10 Things to Know About Burns

  • nurse pouring water on patient's severe skin burn on index finger - possible 3rd degree burn
    How to Assess a Burn at Home—and When to See a Doctor
    When you think about burns, you might picture a painful sunburn (a type of radiation burn) or a mark on your hand from accidentally bumping against a hot oven rack—a thermal burn. But burns also can occur due to electricity (such as when a child inserts a metal object into an outlet) and chemical exposure. Mild burns can be managed at home, but some types of burns require medical intervention, even if you can’t see any evidence of a burn. Find out about different degrees of burns and how to treat burns at home—and when to see a doctor.

  • illustration of first-, second- and third-degree burn
    1. There are actually six degrees of burns.
    You may have heard of the three ‘degrees’ of burn severity: 1st, 2nd and 3rd. First-degree burns may be painful, but they are considered mild and don’t blister. Second-degree burns damage the entire top layer of skin (epidermis) and will blister. Third-degree burns destroy all the skin layers, down to the fat beneath, and usually look dry or leathery. Another term for a third-degree burn is a full-thickness burn. Fourth, fifth and sixth degree burns penetrate through the fat, muscle and bone, respectively. These types of burns are very serious and can be fatal. Seek immediate medical attention for serious burns of any degree, and for all electrical burns.

  • paramedic or nurse pouring water on man's arm burn
    2. You shouldn’t apply ice to burns.
    First- and second-degree burns that affect only a small area of skin can be managed at home. You may be tempted to apply ice packs to calm the pain, but don’t. The extreme coldness of ice against burned skin can restrict blood flow to the area and worsen the tissue damage. Instead, run cool water over a thermal burn for 15 to 20 minutes or apply cool-water compresses every 10 minutes or so for 30 minutes. This technique will alleviate the pain without making the damage worse. Flush chemical burns with water for 30 minutes, even for a small area. For more serious chemical burns call 911.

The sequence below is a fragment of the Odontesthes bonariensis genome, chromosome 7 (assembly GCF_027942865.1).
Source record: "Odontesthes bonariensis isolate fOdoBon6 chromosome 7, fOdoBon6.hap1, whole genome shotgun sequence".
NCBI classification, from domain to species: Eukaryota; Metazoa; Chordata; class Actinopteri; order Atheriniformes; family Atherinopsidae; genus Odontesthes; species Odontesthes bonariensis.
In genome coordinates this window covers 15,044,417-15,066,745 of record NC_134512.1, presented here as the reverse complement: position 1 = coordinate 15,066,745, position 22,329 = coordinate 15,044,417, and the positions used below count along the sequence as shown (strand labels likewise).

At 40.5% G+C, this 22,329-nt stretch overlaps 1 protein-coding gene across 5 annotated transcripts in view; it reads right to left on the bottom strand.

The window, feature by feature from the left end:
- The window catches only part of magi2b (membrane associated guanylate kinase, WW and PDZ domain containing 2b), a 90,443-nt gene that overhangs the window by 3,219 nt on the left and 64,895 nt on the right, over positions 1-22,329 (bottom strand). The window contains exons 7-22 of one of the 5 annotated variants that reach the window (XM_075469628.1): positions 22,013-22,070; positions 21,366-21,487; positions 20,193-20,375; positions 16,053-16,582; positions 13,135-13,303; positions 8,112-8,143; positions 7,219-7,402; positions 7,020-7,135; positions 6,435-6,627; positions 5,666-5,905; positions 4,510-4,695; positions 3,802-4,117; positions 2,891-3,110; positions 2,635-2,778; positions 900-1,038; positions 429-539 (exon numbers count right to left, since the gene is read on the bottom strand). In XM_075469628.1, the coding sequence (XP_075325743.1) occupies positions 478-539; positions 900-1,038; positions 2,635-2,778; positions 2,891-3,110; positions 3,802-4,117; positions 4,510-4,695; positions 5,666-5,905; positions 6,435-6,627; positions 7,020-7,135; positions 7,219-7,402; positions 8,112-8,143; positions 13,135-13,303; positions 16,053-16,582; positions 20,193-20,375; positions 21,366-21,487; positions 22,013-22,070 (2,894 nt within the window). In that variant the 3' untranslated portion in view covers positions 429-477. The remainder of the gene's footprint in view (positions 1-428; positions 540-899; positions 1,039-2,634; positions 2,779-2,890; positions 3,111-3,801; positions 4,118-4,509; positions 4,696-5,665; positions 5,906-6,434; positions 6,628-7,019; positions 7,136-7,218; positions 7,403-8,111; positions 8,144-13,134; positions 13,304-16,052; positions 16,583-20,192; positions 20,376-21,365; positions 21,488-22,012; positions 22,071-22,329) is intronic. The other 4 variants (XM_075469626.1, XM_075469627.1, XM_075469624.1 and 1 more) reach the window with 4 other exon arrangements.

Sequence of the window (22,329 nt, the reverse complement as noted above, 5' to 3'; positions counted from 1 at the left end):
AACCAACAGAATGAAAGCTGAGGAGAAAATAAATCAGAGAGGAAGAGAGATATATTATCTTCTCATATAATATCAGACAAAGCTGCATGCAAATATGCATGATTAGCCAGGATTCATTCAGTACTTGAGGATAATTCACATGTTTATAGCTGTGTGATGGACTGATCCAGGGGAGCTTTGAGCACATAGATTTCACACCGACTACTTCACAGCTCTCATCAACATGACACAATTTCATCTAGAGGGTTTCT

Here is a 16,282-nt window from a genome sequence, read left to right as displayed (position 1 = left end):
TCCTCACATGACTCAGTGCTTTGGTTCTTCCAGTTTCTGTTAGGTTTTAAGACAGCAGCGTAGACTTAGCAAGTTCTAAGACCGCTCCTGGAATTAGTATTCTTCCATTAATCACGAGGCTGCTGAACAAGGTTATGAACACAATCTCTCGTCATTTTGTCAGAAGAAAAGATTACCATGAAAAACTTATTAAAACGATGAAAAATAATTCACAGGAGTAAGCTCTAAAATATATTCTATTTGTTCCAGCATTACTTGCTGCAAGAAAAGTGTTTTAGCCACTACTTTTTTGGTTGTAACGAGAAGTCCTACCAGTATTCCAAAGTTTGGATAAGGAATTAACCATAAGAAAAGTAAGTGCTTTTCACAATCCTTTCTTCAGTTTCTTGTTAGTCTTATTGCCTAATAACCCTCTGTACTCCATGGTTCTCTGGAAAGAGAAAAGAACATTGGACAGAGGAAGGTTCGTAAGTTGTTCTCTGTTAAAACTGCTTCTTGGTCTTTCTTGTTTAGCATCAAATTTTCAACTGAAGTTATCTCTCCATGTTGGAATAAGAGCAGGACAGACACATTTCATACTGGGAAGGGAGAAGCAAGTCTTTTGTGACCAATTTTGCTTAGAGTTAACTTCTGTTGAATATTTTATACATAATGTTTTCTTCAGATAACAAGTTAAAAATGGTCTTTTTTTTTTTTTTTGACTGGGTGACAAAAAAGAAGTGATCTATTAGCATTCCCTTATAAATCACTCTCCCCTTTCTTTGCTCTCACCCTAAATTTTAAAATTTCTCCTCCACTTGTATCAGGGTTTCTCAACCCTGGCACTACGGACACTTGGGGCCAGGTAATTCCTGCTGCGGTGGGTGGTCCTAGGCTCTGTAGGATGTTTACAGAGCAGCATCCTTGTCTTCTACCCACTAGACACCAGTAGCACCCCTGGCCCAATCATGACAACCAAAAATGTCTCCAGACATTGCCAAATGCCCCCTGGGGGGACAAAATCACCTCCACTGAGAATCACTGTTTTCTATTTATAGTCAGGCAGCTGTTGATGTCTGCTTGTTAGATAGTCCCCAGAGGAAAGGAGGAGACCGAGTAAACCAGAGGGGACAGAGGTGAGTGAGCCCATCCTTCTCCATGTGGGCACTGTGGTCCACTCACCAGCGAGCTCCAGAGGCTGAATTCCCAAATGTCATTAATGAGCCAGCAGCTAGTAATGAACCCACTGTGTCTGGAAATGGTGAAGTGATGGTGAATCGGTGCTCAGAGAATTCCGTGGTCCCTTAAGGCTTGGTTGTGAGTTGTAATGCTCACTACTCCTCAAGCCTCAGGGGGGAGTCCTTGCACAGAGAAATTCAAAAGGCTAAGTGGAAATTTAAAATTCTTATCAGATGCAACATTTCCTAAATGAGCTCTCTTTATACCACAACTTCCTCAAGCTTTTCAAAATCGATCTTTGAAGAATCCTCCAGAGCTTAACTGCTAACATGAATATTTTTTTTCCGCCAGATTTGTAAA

• sunburn blisters on male back
    3. Sunburns may require medical attention.
    If you don’t apply sunscreen correctly (or if you fail to re-apply it timely), you or your child might wind up with a nasty sunburn. Usually a sunburn results in nothing more than discomfort, but if it causes blistering—especially over a large area of skin, such as the entire back—then you should see a doctor. Children with second-degree sunburns, especially, may benefit from medical management to avoid complications like dehydration. Otherwise, apply cool compresses or soothing aloe vera gel to the sunburn. It should heal within about a week.

  • little boy opening cupboard of cleaning products
    4. Burns can be invisible.
    Most people picture a burn as a skin wound, but burns can occur inside the body too, making them invisible. These burns can be caused through inhalation or ingestion of chemicals. Children, in particular, are vulnerable to internal burns caused by swallowing toxic substances. Symptoms of an internal chemical burn are vomiting (especially with blood), foaming around the mouth, or difficulty breathing. Call 911 if your child has these symptoms. Likewise, seek medical attention for coughing or difficulty breathing that don’t immediately subside after inhaling smoke or chemical fumes, as these can be signs of an internal burn.